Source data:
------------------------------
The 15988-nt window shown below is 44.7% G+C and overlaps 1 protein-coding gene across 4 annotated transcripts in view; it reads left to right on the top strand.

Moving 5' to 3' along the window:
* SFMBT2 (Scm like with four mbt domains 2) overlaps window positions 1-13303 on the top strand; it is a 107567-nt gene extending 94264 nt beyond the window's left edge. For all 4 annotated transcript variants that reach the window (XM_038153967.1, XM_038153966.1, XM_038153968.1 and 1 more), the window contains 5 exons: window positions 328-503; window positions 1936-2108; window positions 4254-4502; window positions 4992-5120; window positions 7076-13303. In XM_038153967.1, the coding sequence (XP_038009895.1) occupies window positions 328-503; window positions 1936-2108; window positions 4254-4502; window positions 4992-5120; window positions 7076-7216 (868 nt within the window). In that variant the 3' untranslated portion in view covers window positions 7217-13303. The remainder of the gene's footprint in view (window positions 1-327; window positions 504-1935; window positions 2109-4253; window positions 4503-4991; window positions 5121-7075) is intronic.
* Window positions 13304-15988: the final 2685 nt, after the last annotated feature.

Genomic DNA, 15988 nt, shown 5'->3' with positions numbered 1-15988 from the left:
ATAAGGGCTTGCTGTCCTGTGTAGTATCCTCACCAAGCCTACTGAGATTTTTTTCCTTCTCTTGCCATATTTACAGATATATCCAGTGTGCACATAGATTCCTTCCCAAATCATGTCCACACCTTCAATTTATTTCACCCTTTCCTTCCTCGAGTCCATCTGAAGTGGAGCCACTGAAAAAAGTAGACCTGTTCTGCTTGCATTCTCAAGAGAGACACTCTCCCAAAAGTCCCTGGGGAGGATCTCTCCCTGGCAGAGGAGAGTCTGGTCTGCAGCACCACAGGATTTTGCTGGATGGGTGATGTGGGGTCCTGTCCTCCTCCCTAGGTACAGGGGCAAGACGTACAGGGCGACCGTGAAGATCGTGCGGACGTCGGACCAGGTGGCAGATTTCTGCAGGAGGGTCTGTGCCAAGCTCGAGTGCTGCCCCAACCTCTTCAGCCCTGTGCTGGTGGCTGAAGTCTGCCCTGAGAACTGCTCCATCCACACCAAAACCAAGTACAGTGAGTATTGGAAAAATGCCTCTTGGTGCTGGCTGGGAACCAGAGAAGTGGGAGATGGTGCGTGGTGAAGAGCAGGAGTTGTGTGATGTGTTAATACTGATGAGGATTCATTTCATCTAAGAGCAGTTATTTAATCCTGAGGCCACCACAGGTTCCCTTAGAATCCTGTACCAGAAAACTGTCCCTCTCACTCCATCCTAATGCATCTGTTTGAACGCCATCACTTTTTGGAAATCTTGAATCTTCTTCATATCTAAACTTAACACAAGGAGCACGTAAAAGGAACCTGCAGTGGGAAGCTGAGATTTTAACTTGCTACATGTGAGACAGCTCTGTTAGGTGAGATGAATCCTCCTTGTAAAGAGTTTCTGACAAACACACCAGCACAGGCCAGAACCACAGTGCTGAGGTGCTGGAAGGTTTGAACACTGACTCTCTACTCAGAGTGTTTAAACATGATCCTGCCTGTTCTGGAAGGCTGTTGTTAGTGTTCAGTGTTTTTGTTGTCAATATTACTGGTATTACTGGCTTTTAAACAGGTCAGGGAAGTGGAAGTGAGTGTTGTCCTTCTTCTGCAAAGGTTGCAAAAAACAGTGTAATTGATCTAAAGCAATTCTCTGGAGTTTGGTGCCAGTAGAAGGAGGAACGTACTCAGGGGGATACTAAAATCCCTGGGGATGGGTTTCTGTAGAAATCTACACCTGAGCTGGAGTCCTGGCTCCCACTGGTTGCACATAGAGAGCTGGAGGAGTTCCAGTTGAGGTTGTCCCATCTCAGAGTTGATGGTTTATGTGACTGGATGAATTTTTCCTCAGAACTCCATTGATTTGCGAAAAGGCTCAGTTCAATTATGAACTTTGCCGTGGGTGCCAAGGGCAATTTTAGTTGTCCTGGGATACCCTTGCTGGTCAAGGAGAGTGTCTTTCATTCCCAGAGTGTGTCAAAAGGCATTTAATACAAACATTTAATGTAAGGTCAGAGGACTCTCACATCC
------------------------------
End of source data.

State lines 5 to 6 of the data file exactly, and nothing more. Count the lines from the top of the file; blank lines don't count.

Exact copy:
Genomic DNA, 15988 nt, shown 5'->3' with positions numbered 1-15988 from the left:
ATAAGGGCTTGCTGTCCTGTGTAGTATCCTCACCAAGCCTACTGAGATTTTTTTCCTTCTCTTGCCATATTTACAGATATATCCAGTGTGCACATAGATTCCTTCCCAAATCATGTCCACACCTTCAATTTATTTCACCCTTTCCTTCCTCGAGTCCATCTGAAGTGGAGCCACTGAAAAAAGTAGACCTGTTCTGCTTGCATTCTCAAGAGAGACACTCTCCCAAAAGTCCCTGGGGAGGATCTCTCCCTGGCAGAGGAGAGTCTGGTCTGCAGCACCACAGGATTTTGCTGGATGGGTGATGTGGGGTCCTGTCCTCCTCCCTAGGTACAGGGGCAAGACGTACAGGGCGACCGTGAAGATCGTGCGGACGTCGGACCAGGTGGCAGATTTCTGCAGGAGGGTCTGTGCCAAGCTCGAGTGCTGCCCCAACCTCTTCAGCCCTGTGCTGGTGGCTGAAGTCTGCCCTGAGAACTGCTCCATCCACACCAAAACCAAGTACAGTGAGTATTGGAAAAATGCCTCTTGGTGCTGGCTGGGAACCAGAGAAGTGGGAGATGGTGCGTGGTGAAGAGCAGGAGTTGTGTGATGTGTTAATACTGATGAGGATTCATTTCATCTAAGAGCAGTTATTTAATCCTGAGGCCACCACAGGTTCCCTTAGAATCCTGTACCAGAAAACTGTCCCTCTCACTCCATCCTAATGCATCTGTTTGAACGCCATCACTTTTTGGAAATCTTGAATCTTCTTCATATCTAAACTTAACACAAGGAGCACGTAAAAGGAACCTGCAGTGGGAAGCTGAGATTTTAACTTGCTACATGTGAGACAGCTCTGTTAGGTGAGATGAATCCTCCTTGTAAAGAGTTTCTGACAAACACACCAGCACAGGCCAGAACCACAGTGCTGAGGTGCTGGAAGGTTTGAACACTGACTCTCTACTCAGAGTGTTTAAACATGATCCTGCCTGTTCTGGAAGGCTGTTGTTAGTGTTCAGTGTTTTTGTTGTCAATATTACTGGTATTACTGGCTTTTAAACAGGTCAGGGAAGTGGAAGTGAGTGTTGTCCTTCTTCTGCAAAGGTTGCAAAAAACAGTGTAATTGATCTAAAGCAATTCTCTGGAGTTTGGTGCCAGTAGAAGGAGGAACGTACTCAGGGGGATACTAAAATCCCTGGGGATGGGTTTCTGTAGAAATCTACACCTGAGCTGGAGTCCTGGCTCCCACTGGTTGCACATAGAGAGCTGGAGGAGTTCCAGTTGAGGTTGTCCCATCTCAGAGTTGATGGTTTATGTGACTGGATGAATTTTTCCTCAGAACTCCATTGATTTGCGAAAAGGCTCAGTTCAATTATGAACTTTGCCGTGGGTGCCAAGGGCAATTTTAGTTGTCCTGGGATACCCTTGCTGGTCAAGGAGAGTGTCTTTCATTCCCAGAGTGTGTCAAAAGGCATTTAATACAAACATTTAATGTAAGGTCAGAGGACTCTCACATCC